A FedEx Boeing 727 crashed on landing in Tallahassee, Florida in 2002 because of flight crew performance failures, the National Transportation Safety Board has found.
On July 26, 2002, FedEx flight 1478, a Boeing 727-232F (N497FE) struck trees on final approach to Tallahassee Regional Airport at 5:37 a.m. The flight had originated in Memphis, Tennessee. The captain, first officer and flight engineer were seriously injured, and the airplane was destroyed by impact and resulting fire.
In its final report adopted today, the Safety Board said that the probable cause of the accident was the failure of the captain and first officer to establish and maintain a proper glidepath during the night visual approach to landing. Contributing to the accident was a combination of the captain's and first officer's fatigue and failure to adhere to company flight procedures, the captain's and flight engineer's failure to monitor the approach, and the first officer's color vision deficiency.
Although runway 09 did not have an Instrument Landing System, it was equipped with a Precision Approach Path Indicator, a series of lights that aid flight crews in determining if they are on a proper glide slope to the runway, too high or too low. The Board found that the first officer, who was the flying pilot, had a history of color vision deficiency, for which he had a waiver from the Federal Aviation Administration. Extensive post-crash evaluation of the first officer's color vision concluded that this deficiency would likely have interfered with his ability to discern the differences between the white and red lights that give the pilots their altitude clues.
The Board noted that the current process of color vision screening required for pilots will not detect certain severe color vision deficiencies. The two recommendations the Board issued in this report ask the FAA to determine the operational effectiveness of each of the color vision test protocols it currently allows and, then, establish a standard battery of color vision tests to be administered to all commercial pilots.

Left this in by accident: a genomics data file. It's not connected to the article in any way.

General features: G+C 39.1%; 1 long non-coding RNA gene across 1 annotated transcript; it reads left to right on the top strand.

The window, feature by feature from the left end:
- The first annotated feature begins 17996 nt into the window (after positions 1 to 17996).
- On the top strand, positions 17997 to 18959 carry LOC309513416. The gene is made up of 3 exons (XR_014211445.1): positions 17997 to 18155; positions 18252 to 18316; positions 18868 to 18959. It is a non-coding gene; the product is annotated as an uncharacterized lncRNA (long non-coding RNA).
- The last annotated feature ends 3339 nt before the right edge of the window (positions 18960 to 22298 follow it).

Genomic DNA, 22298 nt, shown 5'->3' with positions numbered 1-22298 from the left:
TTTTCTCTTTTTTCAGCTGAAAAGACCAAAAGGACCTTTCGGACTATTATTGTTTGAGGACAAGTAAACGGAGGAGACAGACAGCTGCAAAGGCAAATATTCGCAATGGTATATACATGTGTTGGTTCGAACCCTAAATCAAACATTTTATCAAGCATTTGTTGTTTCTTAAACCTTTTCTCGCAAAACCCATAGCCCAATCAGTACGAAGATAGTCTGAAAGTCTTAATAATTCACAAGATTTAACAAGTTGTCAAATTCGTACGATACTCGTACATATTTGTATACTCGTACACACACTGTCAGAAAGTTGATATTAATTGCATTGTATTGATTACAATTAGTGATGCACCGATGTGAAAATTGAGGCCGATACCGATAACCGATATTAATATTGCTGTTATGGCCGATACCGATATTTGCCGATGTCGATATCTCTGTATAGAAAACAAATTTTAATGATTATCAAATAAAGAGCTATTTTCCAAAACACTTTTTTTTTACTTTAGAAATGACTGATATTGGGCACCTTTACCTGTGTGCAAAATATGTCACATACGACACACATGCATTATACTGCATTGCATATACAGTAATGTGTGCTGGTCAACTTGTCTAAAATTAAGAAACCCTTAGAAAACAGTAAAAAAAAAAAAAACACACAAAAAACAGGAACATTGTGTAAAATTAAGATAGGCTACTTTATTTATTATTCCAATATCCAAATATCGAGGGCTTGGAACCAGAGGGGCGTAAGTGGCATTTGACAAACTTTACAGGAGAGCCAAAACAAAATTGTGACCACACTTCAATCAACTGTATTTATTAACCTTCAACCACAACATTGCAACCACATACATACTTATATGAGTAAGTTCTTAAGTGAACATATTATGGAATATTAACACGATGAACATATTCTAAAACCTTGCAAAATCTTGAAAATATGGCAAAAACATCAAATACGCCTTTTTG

The Board's report cites a series of performance deficiencies exhibited by the flight crew during the approach, including continuing their unstabilized approach below 500 feet rather than executing a go-around, and errors by the captain that suggest he was not fully alert. The captain indicated after the accident that he had not slept well the two nights before the accident due to responsibilities at home, and the first officer reported that he had been having difficulty adjusting his sleep cycle to the reserve-duty schedule that he had recently been placed on.
This is the latest Safety Board investigation in which it has cited fatigue as a factor. Fatigue in transportation operations has been on the NTSB's list of most wanted safety recommendations since the inception of the list in 1990. Since that time, little progress has been made to revise the hours-of-service regulations that would incorporate the results of the latest research on fatigue and sleep issues. The Board's latest recommendations to the FAA on this subject are classified "Open - Unacceptable Response."
A summary of the accident investigation report, including the findings, probable cause and safety recommendations, can be found on the Publications page of the Board's web site, www.ntsb.gov. The complete report will be available in about a month.